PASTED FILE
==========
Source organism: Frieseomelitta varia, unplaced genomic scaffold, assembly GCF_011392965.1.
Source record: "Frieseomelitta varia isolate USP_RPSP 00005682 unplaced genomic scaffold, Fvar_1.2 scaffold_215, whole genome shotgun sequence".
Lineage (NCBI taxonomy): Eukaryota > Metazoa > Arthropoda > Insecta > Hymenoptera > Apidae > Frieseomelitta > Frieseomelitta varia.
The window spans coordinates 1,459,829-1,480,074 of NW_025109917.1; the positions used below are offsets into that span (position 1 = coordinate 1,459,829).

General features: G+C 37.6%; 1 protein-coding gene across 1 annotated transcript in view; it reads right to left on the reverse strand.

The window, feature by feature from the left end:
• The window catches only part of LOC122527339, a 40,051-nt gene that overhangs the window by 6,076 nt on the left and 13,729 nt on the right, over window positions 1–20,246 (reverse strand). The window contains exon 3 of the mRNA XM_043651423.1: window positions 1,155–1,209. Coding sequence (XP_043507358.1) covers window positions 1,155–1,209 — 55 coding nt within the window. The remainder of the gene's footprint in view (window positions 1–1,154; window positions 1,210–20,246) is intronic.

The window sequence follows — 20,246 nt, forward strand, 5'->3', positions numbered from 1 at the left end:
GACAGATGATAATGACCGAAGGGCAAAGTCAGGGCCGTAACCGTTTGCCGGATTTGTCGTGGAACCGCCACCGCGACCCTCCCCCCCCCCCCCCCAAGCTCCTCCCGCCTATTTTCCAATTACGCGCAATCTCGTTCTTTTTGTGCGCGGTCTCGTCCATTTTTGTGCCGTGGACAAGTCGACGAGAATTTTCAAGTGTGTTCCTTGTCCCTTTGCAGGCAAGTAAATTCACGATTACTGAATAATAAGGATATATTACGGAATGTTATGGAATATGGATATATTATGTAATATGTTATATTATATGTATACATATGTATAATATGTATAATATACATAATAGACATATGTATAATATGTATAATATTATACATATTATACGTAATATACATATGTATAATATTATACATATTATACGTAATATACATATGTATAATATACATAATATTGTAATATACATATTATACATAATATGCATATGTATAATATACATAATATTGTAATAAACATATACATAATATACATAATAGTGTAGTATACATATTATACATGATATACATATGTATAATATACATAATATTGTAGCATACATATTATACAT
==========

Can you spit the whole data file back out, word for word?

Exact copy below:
Source organism: Frieseomelitta varia, unplaced genomic scaffold, assembly GCF_011392965.1.
Source record: "Frieseomelitta varia isolate USP_RPSP 00005682 unplaced genomic scaffold, Fvar_1.2 scaffold_215, whole genome shotgun sequence".
Lineage (NCBI taxonomy): Eukaryota > Metazoa > Arthropoda > Insecta > Hymenoptera > Apidae > Frieseomelitta > Frieseomelitta varia.
The window spans coordinates 1,459,829-1,480,074 of NW_025109917.1; the positions used below are offsets into that span (position 1 = coordinate 1,459,829).

General features: G+C 37.6%; 1 protein-coding gene across 1 annotated transcript in view; it reads right to left on the reverse strand.

The window, feature by feature from the left end:
• The window catches only part of LOC122527339, a 40,051-nt gene that overhangs the window by 6,076 nt on the left and 13,729 nt on the right, over window positions 1–20,246 (reverse strand). The window contains exon 3 of the mRNA XM_043651423.1: window positions 1,155–1,209. Coding sequence (XP_043507358.1) covers window positions 1,155–1,209 — 55 coding nt within the window. The remainder of the gene's footprint in view (window positions 1–1,154; window positions 1,210–20,246) is intronic.

The window sequence follows — 20,246 nt, forward strand, 5'->3', positions numbered from 1 at the left end:
GACAGATGATAATGACCGAAGGGCAAAGTCAGGGCCGTAACCGTTTGCCGGATTTGTCGTGGAACCGCCACCGCGACCCTCCCCCCCCCCCCCCCAAGCTCCTCCCGCCTATTTTCCAATTACGCGCAATCTCGTTCTTTTTGTGCGCGGTCTCGTCCATTTTTGTGCCGTGGACAAGTCGACGAGAATTTTCAAGTGTGTTCCTTGTCCCTTTGCAGGCAAGTAAATTCACGATTACTGAATAATAAGGATATATTACGGAATGTTATGGAATATGGATATATTATGTAATATGTTATATTATATGTATACATATGTATAATATGTATAATATACATAATAGACATATGTATAATATGTATAATATTATACATATTATACGTAATATACATATGTATAATATTATACATATTATACGTAATATACATATGTATAATATACATAATATTGTAATATACATATTATACATAATATGCATATGTATAATATACATAATATTGTAATAAACATATACATAATATACATAATAGTGTAGTATACATATTATACATGATATACATATGTATAATATACATAATATTGTAGCATACATATTATACAT